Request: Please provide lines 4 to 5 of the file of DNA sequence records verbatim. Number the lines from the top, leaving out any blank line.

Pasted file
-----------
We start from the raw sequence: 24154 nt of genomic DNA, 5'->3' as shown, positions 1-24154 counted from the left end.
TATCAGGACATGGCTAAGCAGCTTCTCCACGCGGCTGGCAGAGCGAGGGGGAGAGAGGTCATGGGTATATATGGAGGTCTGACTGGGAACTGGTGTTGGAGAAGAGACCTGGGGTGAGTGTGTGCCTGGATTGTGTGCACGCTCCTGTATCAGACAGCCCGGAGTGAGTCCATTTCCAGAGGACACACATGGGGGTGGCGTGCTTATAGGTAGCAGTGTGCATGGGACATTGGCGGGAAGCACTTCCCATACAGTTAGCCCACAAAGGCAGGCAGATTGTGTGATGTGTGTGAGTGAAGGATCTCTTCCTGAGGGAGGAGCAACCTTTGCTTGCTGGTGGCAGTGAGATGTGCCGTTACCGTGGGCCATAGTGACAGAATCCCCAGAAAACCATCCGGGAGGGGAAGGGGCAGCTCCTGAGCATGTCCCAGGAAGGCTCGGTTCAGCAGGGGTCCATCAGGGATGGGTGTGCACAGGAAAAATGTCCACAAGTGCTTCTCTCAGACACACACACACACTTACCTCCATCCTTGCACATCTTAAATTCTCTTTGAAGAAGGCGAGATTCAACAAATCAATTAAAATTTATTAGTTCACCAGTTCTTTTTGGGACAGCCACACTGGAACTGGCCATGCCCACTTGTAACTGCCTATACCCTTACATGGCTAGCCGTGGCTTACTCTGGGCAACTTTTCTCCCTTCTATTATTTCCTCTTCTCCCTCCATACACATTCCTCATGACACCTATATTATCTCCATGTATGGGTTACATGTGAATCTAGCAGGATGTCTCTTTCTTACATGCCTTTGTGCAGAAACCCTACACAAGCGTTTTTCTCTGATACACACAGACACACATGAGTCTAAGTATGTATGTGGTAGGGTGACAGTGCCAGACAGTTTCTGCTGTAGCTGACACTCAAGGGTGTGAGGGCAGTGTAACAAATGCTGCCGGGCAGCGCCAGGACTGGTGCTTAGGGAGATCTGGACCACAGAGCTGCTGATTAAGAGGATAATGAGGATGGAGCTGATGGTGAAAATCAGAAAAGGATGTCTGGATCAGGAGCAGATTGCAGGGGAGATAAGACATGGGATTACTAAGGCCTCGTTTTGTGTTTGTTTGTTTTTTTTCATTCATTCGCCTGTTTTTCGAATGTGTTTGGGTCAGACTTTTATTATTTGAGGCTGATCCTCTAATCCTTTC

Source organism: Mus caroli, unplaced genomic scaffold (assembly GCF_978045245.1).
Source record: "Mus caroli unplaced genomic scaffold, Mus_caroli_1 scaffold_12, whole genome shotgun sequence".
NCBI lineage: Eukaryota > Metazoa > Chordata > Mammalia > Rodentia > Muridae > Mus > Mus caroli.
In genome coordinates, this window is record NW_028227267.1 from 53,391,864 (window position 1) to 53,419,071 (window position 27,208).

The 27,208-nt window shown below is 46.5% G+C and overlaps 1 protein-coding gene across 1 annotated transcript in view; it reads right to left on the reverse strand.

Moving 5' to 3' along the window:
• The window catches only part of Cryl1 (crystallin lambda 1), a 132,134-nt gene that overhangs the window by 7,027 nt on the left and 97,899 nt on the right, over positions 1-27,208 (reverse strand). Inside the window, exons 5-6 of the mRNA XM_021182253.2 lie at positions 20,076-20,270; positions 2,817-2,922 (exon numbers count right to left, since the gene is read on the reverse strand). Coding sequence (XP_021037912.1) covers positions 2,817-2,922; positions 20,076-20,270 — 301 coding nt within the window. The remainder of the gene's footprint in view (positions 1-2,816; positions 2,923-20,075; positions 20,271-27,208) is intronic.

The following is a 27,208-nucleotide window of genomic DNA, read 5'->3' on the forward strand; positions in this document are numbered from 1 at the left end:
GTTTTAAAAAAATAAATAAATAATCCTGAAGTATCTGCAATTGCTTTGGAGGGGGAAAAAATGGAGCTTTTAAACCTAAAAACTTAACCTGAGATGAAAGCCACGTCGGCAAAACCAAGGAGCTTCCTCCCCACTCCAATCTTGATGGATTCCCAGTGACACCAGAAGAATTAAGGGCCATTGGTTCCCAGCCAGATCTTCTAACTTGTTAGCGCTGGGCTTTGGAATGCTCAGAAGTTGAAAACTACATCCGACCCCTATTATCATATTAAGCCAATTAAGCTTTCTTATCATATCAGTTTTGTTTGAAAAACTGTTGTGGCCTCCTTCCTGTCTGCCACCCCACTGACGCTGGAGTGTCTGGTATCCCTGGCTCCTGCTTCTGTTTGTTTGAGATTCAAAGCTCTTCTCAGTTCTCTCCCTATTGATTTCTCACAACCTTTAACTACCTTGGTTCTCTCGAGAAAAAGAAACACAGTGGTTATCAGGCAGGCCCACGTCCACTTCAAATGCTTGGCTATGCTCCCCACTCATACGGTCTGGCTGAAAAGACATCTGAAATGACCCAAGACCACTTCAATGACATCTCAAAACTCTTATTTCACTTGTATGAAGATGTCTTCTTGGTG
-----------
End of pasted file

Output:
Source record: "Mus caroli unplaced genomic scaffold, Mus_caroli_1 scaffold_12, whole genome shotgun sequence".
NCBI lineage: Eukaryota > Metazoa > Chordata > Mammalia > Rodentia > Muridae > Mus > Mus caroli.